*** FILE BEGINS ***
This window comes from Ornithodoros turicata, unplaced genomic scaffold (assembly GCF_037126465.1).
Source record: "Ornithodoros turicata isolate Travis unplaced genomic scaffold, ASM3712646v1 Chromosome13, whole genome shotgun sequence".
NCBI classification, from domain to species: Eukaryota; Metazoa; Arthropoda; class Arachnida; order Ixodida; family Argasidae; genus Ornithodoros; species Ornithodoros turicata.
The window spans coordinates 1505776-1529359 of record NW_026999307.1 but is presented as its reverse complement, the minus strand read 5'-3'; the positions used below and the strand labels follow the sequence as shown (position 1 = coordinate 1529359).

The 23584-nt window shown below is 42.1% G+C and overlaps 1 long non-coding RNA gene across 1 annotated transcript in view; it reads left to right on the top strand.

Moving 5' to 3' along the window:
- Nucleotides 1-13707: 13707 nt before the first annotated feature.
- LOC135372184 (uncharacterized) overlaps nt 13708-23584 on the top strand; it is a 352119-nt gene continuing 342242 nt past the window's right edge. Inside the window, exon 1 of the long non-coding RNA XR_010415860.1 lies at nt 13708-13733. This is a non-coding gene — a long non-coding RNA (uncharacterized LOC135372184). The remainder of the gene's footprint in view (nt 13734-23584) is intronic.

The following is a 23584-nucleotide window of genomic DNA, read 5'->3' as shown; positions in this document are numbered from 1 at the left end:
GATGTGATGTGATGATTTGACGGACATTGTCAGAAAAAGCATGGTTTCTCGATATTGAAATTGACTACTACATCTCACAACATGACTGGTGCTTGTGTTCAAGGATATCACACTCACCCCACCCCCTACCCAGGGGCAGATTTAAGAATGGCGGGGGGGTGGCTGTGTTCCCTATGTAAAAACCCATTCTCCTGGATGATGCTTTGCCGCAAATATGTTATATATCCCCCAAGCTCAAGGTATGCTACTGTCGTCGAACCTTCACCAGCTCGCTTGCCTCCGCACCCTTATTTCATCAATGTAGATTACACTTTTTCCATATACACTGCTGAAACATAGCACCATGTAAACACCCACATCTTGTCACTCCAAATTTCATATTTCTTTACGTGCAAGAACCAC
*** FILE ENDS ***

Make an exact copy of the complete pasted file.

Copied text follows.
This window comes from Ornithodoros turicata, unplaced genomic scaffold (assembly GCF_037126465.1).
Source record: "Ornithodoros turicata isolate Travis unplaced genomic scaffold, ASM3712646v1 Chromosome13, whole genome shotgun sequence".
NCBI classification, from domain to species: Eukaryota; Metazoa; Arthropoda; class Arachnida; order Ixodida; family Argasidae; genus Ornithodoros; species Ornithodoros turicata.
The window spans coordinates 1505776-1529359 of record NW_026999307.1 but is presented as its reverse complement, the minus strand read 5'-3'; the positions used below and the strand labels follow the sequence as shown (position 1 = coordinate 1529359).

The 23584-nt window shown below is 42.1% G+C and overlaps 1 long non-coding RNA gene across 1 annotated transcript in view; it reads left to right on the top strand.

Moving 5' to 3' along the window:
- Nucleotides 1-13707: 13707 nt before the first annotated feature.
- LOC135372184 (uncharacterized) overlaps nt 13708-23584 on the top strand; it is a 352119-nt gene continuing 342242 nt past the window's right edge. Inside the window, exon 1 of the long non-coding RNA XR_010415860.1 lies at nt 13708-13733. This is a non-coding gene — a long non-coding RNA (uncharacterized LOC135372184). The remainder of the gene's footprint in view (nt 13734-23584) is intronic.

The following is a 23584-nucleotide window of genomic DNA, read 5'->3' as shown; positions in this document are numbered from 1 at the left end:
GATGTGATGTGATGATTTGACGGACATTGTCAGAAAAAGCATGGTTTCTCGATATTGAAATTGACTACTACATCTCACAACATGACTGGTGCTTGTGTTCAAGGATATCACACTCACCCCACCCCCTACCCAGGGGCAGATTTAAGAATGGCGGGGGGGTGGCTGTGTTCCCTATGTAAAAACCCATTCTCCTGGATGATGCTTTGCCGCAAATATGTTATATATCCCCCAAGCTCAAGGTATGCTACTGTCGTCGAACCTTCACCAGCTCGCTTGCCTCCGCACCCTTATTTCATCAATGTAGATTACACTTTTTCCATATACACTGCTGAAACATAGCACCATGTAAACACCCACATCTTGTCACTCCAAATTTCATATTTCTTTACGTGCAAGAACCAC